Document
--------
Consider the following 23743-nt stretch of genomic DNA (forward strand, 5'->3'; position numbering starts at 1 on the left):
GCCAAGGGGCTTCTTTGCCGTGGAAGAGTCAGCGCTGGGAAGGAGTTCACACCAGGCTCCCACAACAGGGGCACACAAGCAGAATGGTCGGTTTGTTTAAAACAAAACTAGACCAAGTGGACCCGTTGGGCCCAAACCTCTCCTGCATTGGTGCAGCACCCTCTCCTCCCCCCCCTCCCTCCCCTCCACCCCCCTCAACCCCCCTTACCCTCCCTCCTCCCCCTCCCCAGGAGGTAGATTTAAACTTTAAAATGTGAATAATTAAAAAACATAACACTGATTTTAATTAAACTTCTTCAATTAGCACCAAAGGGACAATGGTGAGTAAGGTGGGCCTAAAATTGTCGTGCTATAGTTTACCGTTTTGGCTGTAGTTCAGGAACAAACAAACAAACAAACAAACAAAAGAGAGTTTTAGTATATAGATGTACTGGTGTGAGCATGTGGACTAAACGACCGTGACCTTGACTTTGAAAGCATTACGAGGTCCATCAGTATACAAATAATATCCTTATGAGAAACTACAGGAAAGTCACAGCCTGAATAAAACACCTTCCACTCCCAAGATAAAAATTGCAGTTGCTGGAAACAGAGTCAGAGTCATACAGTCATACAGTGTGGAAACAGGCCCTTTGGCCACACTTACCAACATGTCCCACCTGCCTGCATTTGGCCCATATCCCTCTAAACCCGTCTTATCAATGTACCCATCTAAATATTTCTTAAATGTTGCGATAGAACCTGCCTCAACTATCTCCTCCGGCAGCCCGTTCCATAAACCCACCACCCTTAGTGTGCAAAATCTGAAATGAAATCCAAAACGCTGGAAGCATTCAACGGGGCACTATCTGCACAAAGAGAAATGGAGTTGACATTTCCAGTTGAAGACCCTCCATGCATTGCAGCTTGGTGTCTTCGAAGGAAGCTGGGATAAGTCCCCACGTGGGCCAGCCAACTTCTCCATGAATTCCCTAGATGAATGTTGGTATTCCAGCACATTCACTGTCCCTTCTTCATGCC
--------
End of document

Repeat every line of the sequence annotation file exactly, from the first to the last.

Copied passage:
Consider the following 23743-nt stretch of genomic DNA (forward strand, 5'->3'; position numbering starts at 1 on the left):
GCCAAGGGGCTTCTTTGCCGTGGAAGAGTCAGCGCTGGGAAGGAGTTCACACCAGGCTCCCACAACAGGGGCACACAAGCAGAATGGTCGGTTTGTTTAAAACAAAACTAGACCAAGTGGACCCGTTGGGCCCAAACCTCTCCTGCATTGGTGCAGCACCCTCTCCTCCCCCCCCTCCCTCCCCTCCACCCCCCTCAACCCCCCTTACCCTCCCTCCTCCCCCTCCCCAGGAGGTAGATTTAAACTTTAAAATGTGAATAATTAAAAAACATAACACTGATTTTAATTAAACTTCTTCAATTAGCACCAAAGGGACAATGGTGAGTAAGGTGGGCCTAAAATTGTCGTGCTATAGTTTACCGTTTTGGCTGTAGTTCAGGAACAAACAAACAAACAAACAAACAAAAGAGAGTTTTAGTATATAGATGTACTGGTGTGAGCATGTGGACTAAACGACCGTGACCTTGACTTTGAAAGCATTACGAGGTCCATCAGTATACAAATAATATCCTTATGAGAAACTACAGGAAAGTCACAGCCTGAATAAAACACCTTCCACTCCCAAGATAAAAATTGCAGTTGCTGGAAACAGAGTCAGAGTCATACAGTCATACAGTGTGGAAACAGGCCCTTTGGCCACACTTACCAACATGTCCCACCTGCCTGCATTTGGCCCATATCCCTCTAAACCCGTCTTATCAATGTACCCATCTAAATATTTCTTAAATGTTGCGATAGAACCTGCCTCAACTATCTCCTCCGGCAGCCCGTTCCATAAACCCACCACCCTTAGTGTGCAAAATCTGAAATGAAATCCAAAACGCTGGAAGCATTCAACGGGGCACTATCTGCACAAAGAGAAATGGAGTTGACATTTCCAGTTGAAGACCCTCCATGCATTGCAGCTTGGTGTCTTCGAAGGAAGCTGGGATAAGTCCCCACGTGGGCCAGCCAACTTCTCCATGAATTCCCTAGATGAATGTTGGTATTCCAGCACATTCACTGTCCCTTCTTCATGCC